Canine Osteoarthritis

Osteoarthritis (OA) is the most common cause of chronic pain in dogs. It affects 35% of dogs of all ages and 80% of dogs over the age of 8 years old. If kept comfortable, dogs can live with arthritis for years. Arthritis is a progressive condition; therefore, dogs with arthritis can show worsening symptoms in later life stages. Most arthritic pain is caused by bone rubbing against bone due to loss of cartilage within the joints. Several treatment modalities can be used to slow this progression, lubricate the joints, and continue comfort and longevity for our beloved canine companions.

Feline Osteoarthritis

Degenerative joint disease also known as osteoarthritis, is a lot more common in cats than you would think. Veterinary researchers estimate that 90% of cats over the age of 10 years old are affected by arthritis in some way. With 45% of all cats being affected with arthritis. Our feline friends reveal arthritis in subtle ways such as changes in mobility, gait, jumping, stair use, activity level, social behavior, play and hunting behavior, or posture; increased time spent resting, or increased vocalizing; less time spent grooming or wanting to be handled.

Things you as a pet owner can do:

1- Diet- Focus on a balanced, healthy diet at all life stages that promotes a healthy, lean body mass. Weight loss can be particularly helpful in arthritic pets if they’re overweight or obese. Appropriate balanced diets should be discussed with your veterinarian based on examination, breed, age, laboratory values, etc. Feline diets are tailored to their living environment, age, body mass, and exercise requirements. This is something that should be discussed at the time of physical examination. Maintaining a lean body confirmation through proper nutrition and feeding practices is the most important cornerstone of effective osteoarthritis management and prevention. It has been shown that thinner pets have less arthritis and a longer life expectancy! There’s no cure for OA, but there is a lot you can do to slow its progression, reduce pain, and maintain or improve function.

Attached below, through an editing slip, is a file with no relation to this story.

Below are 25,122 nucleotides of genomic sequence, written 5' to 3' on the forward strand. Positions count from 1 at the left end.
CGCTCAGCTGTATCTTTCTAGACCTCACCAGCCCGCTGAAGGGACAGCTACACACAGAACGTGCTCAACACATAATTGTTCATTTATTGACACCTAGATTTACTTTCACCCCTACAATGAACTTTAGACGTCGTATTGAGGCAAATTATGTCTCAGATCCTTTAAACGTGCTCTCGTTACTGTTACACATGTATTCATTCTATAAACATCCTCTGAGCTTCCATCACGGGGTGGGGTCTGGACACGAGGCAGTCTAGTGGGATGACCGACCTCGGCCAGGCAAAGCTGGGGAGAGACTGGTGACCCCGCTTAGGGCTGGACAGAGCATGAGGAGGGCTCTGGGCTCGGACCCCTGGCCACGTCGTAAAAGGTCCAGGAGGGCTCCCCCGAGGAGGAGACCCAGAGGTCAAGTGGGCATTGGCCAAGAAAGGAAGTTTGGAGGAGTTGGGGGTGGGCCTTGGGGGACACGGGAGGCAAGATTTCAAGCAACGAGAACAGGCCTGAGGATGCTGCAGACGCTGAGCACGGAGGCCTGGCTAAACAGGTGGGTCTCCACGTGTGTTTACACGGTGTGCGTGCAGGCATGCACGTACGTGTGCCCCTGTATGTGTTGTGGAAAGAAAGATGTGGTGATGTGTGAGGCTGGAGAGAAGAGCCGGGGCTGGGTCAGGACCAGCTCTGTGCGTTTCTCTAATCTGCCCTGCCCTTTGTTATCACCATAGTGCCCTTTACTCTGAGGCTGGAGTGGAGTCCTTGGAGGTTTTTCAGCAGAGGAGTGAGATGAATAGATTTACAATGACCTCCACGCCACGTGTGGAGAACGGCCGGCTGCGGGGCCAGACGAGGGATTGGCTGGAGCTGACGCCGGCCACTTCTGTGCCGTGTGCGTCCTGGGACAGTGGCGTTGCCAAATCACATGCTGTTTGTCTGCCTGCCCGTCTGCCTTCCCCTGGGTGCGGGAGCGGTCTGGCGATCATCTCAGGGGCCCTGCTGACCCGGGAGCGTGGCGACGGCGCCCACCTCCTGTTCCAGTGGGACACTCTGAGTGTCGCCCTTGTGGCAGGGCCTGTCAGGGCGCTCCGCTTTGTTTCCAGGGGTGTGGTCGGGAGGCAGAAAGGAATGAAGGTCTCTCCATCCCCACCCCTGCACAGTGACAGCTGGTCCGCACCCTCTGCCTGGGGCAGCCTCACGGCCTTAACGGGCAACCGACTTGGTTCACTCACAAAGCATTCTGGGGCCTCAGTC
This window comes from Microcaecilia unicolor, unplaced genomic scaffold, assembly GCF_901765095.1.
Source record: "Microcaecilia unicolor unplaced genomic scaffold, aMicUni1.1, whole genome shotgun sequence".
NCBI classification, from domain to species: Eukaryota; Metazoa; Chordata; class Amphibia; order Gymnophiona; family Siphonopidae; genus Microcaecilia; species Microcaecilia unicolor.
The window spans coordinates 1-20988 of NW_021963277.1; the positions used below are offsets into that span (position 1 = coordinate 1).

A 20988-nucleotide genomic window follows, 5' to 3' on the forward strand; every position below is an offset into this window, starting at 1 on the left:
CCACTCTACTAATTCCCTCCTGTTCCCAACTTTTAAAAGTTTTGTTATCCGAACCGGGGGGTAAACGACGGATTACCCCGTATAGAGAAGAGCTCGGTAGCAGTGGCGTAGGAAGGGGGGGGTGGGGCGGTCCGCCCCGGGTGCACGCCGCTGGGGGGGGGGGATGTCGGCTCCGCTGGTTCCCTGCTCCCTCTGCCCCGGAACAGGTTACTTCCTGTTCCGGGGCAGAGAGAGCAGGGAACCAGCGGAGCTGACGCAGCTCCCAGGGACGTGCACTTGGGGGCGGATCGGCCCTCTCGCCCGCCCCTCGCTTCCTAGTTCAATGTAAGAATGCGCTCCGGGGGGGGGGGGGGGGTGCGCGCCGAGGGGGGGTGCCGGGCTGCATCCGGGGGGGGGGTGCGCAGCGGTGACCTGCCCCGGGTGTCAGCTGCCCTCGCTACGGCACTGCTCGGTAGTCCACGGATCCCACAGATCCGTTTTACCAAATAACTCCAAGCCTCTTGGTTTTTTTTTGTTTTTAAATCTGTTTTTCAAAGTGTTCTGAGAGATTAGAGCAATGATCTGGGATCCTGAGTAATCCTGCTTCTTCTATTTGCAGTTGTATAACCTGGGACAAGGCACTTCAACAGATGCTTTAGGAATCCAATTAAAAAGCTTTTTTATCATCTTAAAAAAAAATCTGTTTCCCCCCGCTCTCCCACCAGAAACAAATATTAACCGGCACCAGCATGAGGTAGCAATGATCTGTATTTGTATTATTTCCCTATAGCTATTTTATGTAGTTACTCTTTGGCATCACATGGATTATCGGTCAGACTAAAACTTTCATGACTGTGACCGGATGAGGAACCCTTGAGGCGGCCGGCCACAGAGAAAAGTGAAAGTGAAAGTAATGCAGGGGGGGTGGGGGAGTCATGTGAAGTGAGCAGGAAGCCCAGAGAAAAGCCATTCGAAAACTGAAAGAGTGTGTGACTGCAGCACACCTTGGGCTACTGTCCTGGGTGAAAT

2- Routine exams- Bring your pet in for a routine physical examination to allow observation of changes consistent with osteoarthritis. This allows us to intervene earlier, slowing the progression of the disease.

3-Observe your pet- Monitor your pet at home for the subtle signs of osteoarthritis. The below checklists can be a helpful way to assess your pet’s pain status and comfort:

Ways that we at TCAH can help your pet feel better and move better.
1-Diet- Prescription joint formulas such as Hill’s joint diet (j/d), Purina Joint Mobility (JM), etc. are balanced diets that are readily available to all healthy adult animals via our website at or

2-Mobility supplements- These medications are designed to promote lubrication in the joint space, ease mobility, and slow the progression of disease. They often come in a delicious, treat form. These include daily joint chews such as Movoflex Advanced and Dasuquin Advanced for our canine patients and Feline Cosequin for our feline patients.

3-Antinol/Lyprinol: a natural anti-inflammatory supplement- A lipid-rich extract from fresh stabilized mussel powder. It has shown significant anti-inflammatory (AI) activity given therapeutically and prophylactically. This is a natural way to help our pets have pain control without non-steroidal anti-inflammatories. Other organs benefit from these medications besides the bones and joints including the kidneys, cardiovascular system, and the skin. This medication is beneficial and safe for both feline and canine patients.